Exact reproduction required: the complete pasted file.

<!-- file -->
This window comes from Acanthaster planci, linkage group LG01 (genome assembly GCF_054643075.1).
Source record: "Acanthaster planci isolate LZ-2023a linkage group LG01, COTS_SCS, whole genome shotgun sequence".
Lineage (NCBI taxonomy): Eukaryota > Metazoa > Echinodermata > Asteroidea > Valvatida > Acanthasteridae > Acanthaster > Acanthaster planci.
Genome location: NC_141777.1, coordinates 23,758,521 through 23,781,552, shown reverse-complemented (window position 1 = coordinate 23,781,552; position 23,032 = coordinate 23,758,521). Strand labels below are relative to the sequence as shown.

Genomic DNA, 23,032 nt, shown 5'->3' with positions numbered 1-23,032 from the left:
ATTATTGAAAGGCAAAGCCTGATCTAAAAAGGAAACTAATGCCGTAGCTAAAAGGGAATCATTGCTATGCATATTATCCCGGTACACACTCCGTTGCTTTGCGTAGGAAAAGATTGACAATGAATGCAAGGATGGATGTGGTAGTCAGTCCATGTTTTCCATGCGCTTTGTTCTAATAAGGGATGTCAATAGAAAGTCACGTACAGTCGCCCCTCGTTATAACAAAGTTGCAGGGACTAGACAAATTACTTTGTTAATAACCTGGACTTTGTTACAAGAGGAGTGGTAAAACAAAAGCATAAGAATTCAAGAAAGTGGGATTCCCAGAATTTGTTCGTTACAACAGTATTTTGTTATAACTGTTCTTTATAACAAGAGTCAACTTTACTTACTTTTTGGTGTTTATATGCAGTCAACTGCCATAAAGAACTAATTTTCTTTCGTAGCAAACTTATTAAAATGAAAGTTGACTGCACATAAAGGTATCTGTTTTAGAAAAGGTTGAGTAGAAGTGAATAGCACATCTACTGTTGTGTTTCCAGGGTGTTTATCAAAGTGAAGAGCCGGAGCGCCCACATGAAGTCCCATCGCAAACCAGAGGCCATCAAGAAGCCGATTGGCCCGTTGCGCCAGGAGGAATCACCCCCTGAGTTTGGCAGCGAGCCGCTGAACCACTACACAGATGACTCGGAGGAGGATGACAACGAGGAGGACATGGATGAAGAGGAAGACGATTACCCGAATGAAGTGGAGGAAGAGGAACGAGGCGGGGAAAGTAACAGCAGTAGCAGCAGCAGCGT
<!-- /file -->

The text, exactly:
This window comes from Acanthaster planci, linkage group LG01 (genome assembly GCF_054643075.1).
Source record: "Acanthaster planci isolate LZ-2023a linkage group LG01, COTS_SCS, whole genome shotgun sequence".
Lineage (NCBI taxonomy): Eukaryota > Metazoa > Echinodermata > Asteroidea > Valvatida > Acanthasteridae > Acanthaster > Acanthaster planci.
Genome location: NC_141777.1, coordinates 23,758,521 through 23,781,552, shown reverse-complemented (window position 1 = coordinate 23,781,552; position 23,032 = coordinate 23,758,521). Strand labels below are relative to the sequence as shown.

Genomic DNA, 23,032 nt, shown 5'->3' with positions numbered 1-23,032 from the left:
ATTATTGAAAGGCAAAGCCTGATCTAAAAAGGAAACTAATGCCGTAGCTAAAAGGGAATCATTGCTATGCATATTATCCCGGTACACACTCCGTTGCTTTGCGTAGGAAAAGATTGACAATGAATGCAAGGATGGATGTGGTAGTCAGTCCATGTTTTCCATGCGCTTTGTTCTAATAAGGGATGTCAATAGAAAGTCACGTACAGTCGCCCCTCGTTATAACAAAGTTGCAGGGACTAGACAAATTACTTTGTTAATAACCTGGACTTTGTTACAAGAGGAGTGGTAAAACAAAAGCATAAGAATTCAAGAAAGTGGGATTCCCAGAATTTGTTCGTTACAACAGTATTTTGTTATAACTGTTCTTTATAACAAGAGTCAACTTTACTTACTTTTTGGTGTTTATATGCAGTCAACTGCCATAAAGAACTAATTTTCTTTCGTAGCAAACTTATTAAAATGAAAGTTGACTGCACATAAAGGTATCTGTTTTAGAAAAGGTTGAGTAGAAGTGAATAGCACATCTACTGTTGTGTTTCCAGGGTGTTTATCAAAGTGAAGAGCCGGAGCGCCCACATGAAGTCCCATCGCAAACCAGAGGCCATCAAGAAGCCGATTGGCCCGTTGCGCCAGGAGGAATCACCCCCTGAGTTTGGCAGCGAGCCGCTGAACCACTACACAGATGACTCGGAGGAGGATGACAACGAGGAGGACATGGATGAAGAGGAAGACGATTACCCGAATGAAGTGGAGGAAGAGGAACGAGGCGGGGAAAGTAACAGCAGTAGCAGCAGCAGCGT